The technology gaps within the clinical trial space have the potential to impact patient perception and adherence, as trial participants accustomed to the apps and wearables that support other aspects of their daily lives become frustrated or disconnected with eClinical technologies. Although these considerations may seem tertiary for some drug developers and trial sponsors, their potential impact on a trial is multifold. eClinical technologies have the potential to transform the clinical trial paradigm if the accessibility, data quality, and immediacy afforded by these solutions are coupled with improved adherence.
To achieve this requires a focus on the behavioral science approaches that drive user engagement. Simplification and personalization are two of the biggest drivers of this design: configurable reporting tools, tailored to a patient or patient population, have the potential to transform how and when a patient inputs information. Add machine learning (ML) elements to this equation to adapt to user preferences and the benefits begin to compound, building trust among participants and streamlining the trial experience. This trust component will be particularly crucial for patient-centric trials that, by their very nature, are likely to include less one-on-one interaction between patients and providers.
A modern, consumer-grade UX design is the foundation for driving greater patient engagement. Ensuring that this design incorporates dynamic personalization features (i.e., that personalize the patient experience based on behaviors, cultures, and languages) will afford accessibility across regions and populations, an important feature for sponsors trying to reach underrepresented populations and underserved communities. By creating user platforms that maintain and enhance the patient-provider relationship and that can be configured to overcome language barriers and improve communication, trial sponsors can achieve better adherence, more accurate data reporting, and improved troubleshooting.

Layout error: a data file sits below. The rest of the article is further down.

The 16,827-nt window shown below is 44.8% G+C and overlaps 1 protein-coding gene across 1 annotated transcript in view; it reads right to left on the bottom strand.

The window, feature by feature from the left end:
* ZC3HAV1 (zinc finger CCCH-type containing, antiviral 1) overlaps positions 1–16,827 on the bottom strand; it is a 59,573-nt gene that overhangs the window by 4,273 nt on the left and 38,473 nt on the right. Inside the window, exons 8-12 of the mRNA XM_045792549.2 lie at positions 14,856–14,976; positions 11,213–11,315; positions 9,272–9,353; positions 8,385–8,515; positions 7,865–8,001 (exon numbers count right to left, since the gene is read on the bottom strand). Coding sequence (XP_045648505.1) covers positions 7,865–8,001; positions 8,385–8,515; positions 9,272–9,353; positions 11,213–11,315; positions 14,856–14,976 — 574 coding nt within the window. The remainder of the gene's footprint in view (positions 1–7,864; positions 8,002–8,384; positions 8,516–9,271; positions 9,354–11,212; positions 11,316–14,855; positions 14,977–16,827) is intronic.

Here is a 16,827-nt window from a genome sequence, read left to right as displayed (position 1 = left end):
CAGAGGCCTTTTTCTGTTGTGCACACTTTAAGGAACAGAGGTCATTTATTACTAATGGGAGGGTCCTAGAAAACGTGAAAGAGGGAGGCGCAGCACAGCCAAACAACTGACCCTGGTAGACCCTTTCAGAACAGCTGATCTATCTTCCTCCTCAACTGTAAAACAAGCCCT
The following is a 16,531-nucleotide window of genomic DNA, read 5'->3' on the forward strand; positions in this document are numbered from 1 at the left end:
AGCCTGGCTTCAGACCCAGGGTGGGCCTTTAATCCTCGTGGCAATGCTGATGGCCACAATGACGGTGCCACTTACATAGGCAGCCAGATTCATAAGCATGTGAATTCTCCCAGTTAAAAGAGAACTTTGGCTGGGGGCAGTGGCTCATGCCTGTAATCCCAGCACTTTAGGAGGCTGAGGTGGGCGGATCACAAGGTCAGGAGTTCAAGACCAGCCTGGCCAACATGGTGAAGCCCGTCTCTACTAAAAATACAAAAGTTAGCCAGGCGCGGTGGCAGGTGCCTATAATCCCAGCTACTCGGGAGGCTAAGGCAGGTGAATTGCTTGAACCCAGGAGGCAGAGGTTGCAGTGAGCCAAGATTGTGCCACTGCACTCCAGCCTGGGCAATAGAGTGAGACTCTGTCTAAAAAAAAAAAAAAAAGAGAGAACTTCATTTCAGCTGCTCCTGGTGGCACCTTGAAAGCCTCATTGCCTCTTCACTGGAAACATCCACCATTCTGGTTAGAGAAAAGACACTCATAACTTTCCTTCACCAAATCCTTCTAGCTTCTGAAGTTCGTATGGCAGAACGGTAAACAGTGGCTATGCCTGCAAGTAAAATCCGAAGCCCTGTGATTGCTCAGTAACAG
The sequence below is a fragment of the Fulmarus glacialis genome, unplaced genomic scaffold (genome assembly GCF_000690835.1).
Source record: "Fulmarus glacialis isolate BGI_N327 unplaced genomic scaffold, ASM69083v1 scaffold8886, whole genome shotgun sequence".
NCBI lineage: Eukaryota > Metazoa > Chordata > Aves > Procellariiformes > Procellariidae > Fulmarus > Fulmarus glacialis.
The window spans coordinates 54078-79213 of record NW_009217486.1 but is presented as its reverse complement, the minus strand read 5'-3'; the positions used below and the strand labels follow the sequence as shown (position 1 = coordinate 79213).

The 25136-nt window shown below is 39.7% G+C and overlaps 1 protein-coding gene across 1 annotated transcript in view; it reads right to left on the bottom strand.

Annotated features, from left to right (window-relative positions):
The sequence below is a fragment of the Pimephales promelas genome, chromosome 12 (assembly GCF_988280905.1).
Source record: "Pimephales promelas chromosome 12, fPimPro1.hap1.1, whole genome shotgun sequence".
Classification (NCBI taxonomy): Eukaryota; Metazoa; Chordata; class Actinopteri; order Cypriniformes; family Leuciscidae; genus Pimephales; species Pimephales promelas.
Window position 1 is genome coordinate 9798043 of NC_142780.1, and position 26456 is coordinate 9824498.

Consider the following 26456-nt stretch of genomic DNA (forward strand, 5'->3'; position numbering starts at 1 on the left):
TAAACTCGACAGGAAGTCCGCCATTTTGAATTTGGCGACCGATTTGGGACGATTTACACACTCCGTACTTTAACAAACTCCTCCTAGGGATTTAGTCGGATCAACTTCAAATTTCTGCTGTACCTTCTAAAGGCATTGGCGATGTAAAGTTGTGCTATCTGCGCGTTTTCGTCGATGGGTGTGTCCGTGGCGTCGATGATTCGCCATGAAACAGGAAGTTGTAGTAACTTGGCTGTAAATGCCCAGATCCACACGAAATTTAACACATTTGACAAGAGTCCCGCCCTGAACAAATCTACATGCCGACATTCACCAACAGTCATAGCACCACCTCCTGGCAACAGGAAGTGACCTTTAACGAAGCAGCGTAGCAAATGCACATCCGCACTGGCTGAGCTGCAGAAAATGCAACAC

Key Behavioral Science Principles to Transform Clinical Trials
The value of applying consumer engagement techniques when developing applications for patients has been slow to gain traction in the clinical trial space. There are a number of validated behavioral science principles that could prove highly transferrable for clinical trials, with proven success in other industries and applications. The first is the behavioral contract: in the simplest terms, this represents a verbal or written commitment to engage with and complete an agreed-upon task or program. This validated approach is simple yet effective, increasing the likelihood of a participant adhering to an ask. Another tactic that has resulted in improved adherence in other consumer applications is time management and planning. For many, an upfront understanding of the time and timelines that accompany given requirements of a program increases their likelihood of completing given tasks. Incorporating “challenges” in this paradigm can serve to further incentivize users – laying out the doses for a protocol as individual tasks, tracking those tasks, and rewarding their completion with acknowledgements or feedback can help patients feel more in control and engaged in a trial.